This is something we are fighting everyday in this slump-laden competitive world, which is running at a mad pace since the recession bells rang last year.
I was venturing into thoughts on what is provoked or evoked when you are in comparison, and if it has done anyone any good.
It was perhaps the comparison with my neighbour's kid who always topped the class while I managed to crawl past the red line that pushed me to fare better in academics. Comparisons are the perfect old-school method to help you get that push to forge ahead. But we need to snap out of this habit as we are living in a society which is swelling in numbers with victims of comparison.
Comparison is a crime - especially with minds vulnerable of being demoralised.
A friend who resigned her high-profile job last year is now finding it difficult to find an appropriate break. Her dad asked her why she can't find a job when so many people are managing to get one. He was almost blaming the recession on her. She feels doomed as this actually came when the father figure was expected to stand strong by her side than point a finger.
The most miserable comparison I have heard recently was when a cousin called after a heart-breaking interview. The HR manager asked him rudely why he wanted a higher pay, especially when the market was full of unemployed wannabes. How do you tackle a comparison like this, especially at an interview? I could only console him saying that it is good that he did not get into the company that could ruin his self-esteem.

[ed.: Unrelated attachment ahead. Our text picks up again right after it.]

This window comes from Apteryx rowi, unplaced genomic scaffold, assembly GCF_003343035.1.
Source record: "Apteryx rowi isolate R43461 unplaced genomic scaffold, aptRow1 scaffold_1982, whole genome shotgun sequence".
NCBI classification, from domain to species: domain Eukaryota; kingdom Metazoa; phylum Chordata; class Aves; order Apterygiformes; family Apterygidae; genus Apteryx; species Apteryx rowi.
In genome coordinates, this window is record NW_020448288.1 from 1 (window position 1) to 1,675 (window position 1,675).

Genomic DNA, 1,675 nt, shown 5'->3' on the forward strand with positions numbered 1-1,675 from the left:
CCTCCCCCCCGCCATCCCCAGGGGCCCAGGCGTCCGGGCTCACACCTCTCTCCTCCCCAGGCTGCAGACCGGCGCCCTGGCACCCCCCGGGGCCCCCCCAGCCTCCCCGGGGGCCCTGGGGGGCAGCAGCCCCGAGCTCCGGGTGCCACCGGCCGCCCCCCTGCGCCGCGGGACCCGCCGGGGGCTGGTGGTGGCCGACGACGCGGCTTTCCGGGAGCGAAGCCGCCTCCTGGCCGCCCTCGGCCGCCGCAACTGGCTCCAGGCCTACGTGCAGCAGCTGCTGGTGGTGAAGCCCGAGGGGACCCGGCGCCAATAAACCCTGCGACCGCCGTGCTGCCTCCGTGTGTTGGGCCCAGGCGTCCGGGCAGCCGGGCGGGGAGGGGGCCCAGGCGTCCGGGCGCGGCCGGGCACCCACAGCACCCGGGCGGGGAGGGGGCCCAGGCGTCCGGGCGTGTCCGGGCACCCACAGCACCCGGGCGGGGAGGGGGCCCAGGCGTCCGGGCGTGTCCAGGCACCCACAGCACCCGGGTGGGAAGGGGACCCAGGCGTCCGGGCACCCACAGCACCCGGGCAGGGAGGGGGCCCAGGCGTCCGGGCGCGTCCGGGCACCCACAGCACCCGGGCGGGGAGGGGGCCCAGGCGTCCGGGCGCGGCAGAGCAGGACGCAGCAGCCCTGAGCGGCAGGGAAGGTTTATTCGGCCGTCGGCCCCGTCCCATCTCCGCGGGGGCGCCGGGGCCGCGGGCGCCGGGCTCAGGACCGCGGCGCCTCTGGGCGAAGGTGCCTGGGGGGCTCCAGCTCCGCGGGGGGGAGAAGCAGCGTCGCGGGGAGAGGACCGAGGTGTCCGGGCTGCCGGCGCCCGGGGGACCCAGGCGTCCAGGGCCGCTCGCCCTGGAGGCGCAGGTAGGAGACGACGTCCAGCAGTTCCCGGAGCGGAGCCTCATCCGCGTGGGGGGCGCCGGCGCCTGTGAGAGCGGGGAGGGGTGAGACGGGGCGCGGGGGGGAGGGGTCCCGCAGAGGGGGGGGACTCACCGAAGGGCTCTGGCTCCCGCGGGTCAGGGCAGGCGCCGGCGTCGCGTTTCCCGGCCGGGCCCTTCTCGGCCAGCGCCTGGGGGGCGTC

A college student asked for a mobile phone and his parents snapped back saying they never got one at that age. A mobile is not a big deal today, but everyone is downsizing, even families that are well-off are looking at cheaper alternatives to meet expenses. So it was very convenient for them to excuse themselves citing old days. This comparison is less troublesome than the HR manager's response because the perpetrators happen to be his family who is looking after him.
Another friend has a weird problem born out of comparison. His wife compares his salary with others’. He is a sales executive fighting a dull market where no one wants to spend. His boss passes down the higher management’s bashes on non-performance saying - if other companies are still making profit, how come we are not? There is nothing more you can do other than nod in understanding when we hear such painful accusations.
If you keep the recession aside and look at the ads that you have been seeing all the while, you will find that the world actually runs on the comparative phenomenon. He wears that perfume and has all the hot chicks running after him. His shirt is whiter because he uses that brand of washing powder. He gets promoted because he drives that car. She gets world fame because she uses that hair colour. He scores higher in class because he drinks that carton of milk. I could not help wonder at the m-ad world.
Introspective comparison of one's own experiences, performances and abilities are the best way to go about when comparisons become inevitable. This exercise not only encourages a phoenix-like redemption but also does away with the meanness of envy and jealousy that rises from looking elsewhere to get compared. The slowdown should only help us look deep within ourselves and see what we truly hold.
May be we could tell Obama to inspire and compare America with its own fading glorious past than scare the wits out of the new generation by threatening them with the competition and seizure of its fame by Asia, or for that matter, the rest of the world.